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The key to being a better person is embracing your character flaws

Once you know what your real character flaw is, you can embrace it. Face it head-on, Here's how I handled mine...

Listen. I’m an okay human being. Nothing to brag about. I drink water and breathe air like a regular mammal. I rewind DVD’s before I return them (yes! Really 😂😂😂). I turn off lights when I leave the room, even if people are still in them. I’m a man of conviction. I’m comfortable in my skin. But it wasn’t always that easy. It took me a long time to get to this point. A point where no fucks are truly given. Because for a long time my goal was to please others and make them feel comfortable. To the point where it almost ran me into the ground. But I was fortunate enough, before it was too late, to come to understand, but even I had limitations. Now the goal is, and always should be, to continue to better yourself to strive and to be a better version of you everyday. But even within that Journey it requires what we learned about serenity. Having the courage to change the things you can and the level of acceptance within yourself to to know what you can’t. And discerning the difference with wisdom and clarity. That’s me! Some big ball of serenity. And mainly because I know that I’m not perfect. I’ve got flaws. And too many to list. But if I had to line them all up and point out one that is greatest of them all, it wouldn’t be a tough choice for me, not by a long shot.

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I am undoubtedly the worst person in the history of humanity at going to the post office. I say it loud, honest and proud. Not Pride that I’m the worst at going to the post office, but crying that I can wholeheartedly admit, not burdened by shame.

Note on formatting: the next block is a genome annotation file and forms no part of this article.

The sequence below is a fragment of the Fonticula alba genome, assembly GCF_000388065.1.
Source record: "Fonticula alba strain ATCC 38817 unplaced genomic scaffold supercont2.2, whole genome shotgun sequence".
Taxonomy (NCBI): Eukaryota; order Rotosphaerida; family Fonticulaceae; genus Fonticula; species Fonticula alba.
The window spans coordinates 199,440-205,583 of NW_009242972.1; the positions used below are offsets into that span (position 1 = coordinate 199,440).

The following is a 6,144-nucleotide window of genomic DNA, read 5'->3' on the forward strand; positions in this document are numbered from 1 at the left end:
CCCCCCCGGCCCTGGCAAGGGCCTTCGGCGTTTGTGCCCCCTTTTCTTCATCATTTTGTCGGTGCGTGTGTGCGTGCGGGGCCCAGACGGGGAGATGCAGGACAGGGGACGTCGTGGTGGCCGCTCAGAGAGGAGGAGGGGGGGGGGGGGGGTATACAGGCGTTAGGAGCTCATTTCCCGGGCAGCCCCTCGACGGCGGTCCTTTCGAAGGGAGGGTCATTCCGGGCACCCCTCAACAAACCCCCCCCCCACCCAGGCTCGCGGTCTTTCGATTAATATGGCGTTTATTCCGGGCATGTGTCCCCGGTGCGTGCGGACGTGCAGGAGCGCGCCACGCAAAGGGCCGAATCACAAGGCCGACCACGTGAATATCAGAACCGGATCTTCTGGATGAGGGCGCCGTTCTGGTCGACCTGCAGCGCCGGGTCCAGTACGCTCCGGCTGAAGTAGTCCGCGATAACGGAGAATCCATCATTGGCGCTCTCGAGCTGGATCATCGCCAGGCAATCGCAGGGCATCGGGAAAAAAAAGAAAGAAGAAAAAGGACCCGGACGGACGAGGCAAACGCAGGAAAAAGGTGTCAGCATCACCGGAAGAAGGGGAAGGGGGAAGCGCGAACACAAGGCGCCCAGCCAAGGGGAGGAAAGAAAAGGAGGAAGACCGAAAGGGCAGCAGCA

Now don’t get me wrong, I’ve been to the post office a million times but I am not clutch. I’m not even remotely regular. In no way, shape or form, am I a model of consistency. I shouldn’t be counted on, in a life-or-death postal situation.

But I would say that I’m always well intended. And yet, still a guaranteed failure 99.9% of the time. The only excuse I could possibly make, as some shrill of a defense, is that as a New York City born and raised child, I typically only had to go to the mailbox, the big blue thing at the end of the block. And even as a young adolescent, my mother frequently gave me slips to walk to the post office to retrieve packages, and even then, I would still blunder it. I would forget the slip, I would forget to go to the post office because I became sidetracked by any number things that happened between my house and the six-block walk. Friends, the comic book store, the barbershop, the library, the bodega. Never just the post office and back. And it never became any better as an adult. When I was married, my ex-wife pacified my terrible behavior, because she always went to the post office and took care of those administrative things.

During my military career, it only became worse because I would go to foreign countries and bring back mementos and trinkets and I almost never sent them to the people I picked them up for. I think the only reason I got away with it for so long was because I would frequently take leave and fly from the West Coast back to the East Coast and just bring things with me. I think this made it so that most people didn’t notice how bad my proclivity was. But deep down, I knew, even if I wasn’t ready to admit it.

The absolute worst experience to date started back in 2007-ish… a great friend of mine graduated from the US Military Academy, a remarkable accomplishment of a remarkable person. It’s customary tradition to make someone a shadow box of their accomplishments. So I made my dope friend a shadow box. It was beautiful, I put her name tags on it and everything. Man, some of my best work. But then came the inevitable destination, The post office. Uh oh.

All I can say is seven years… Seven years went by And I finally sent it out. During those seven years, we have been through two presidents, multiple Super-Bowl championships. Found and lost love and Jesus… Not mention, a good weed dealer. I had moved several times, the homie had been on several deployments and command changes.

By the time, the homie received the box, they leveled up and had been promoted 4 times!!! And wasted no time letting me have it on social media (in the middle of our annual rivalry week of the Army Navy football game) when they finally received the shadow box… Mainly because it broke en-route…

In all fairness, I rarely ever go to the post office, so I didn’t know I had to insure the package.

It’s a character flaw; I admit it. But what’s most important is that by owning your flaws is how you become a better person. Because once you know what your real character flaw is, you can embrace it. Face it head-on, conquer it and find a way to do better.

Me? I just usually find ways to do things that don’t require me to go to the Post Office.

¯\_(ツ)_/¯
– M.

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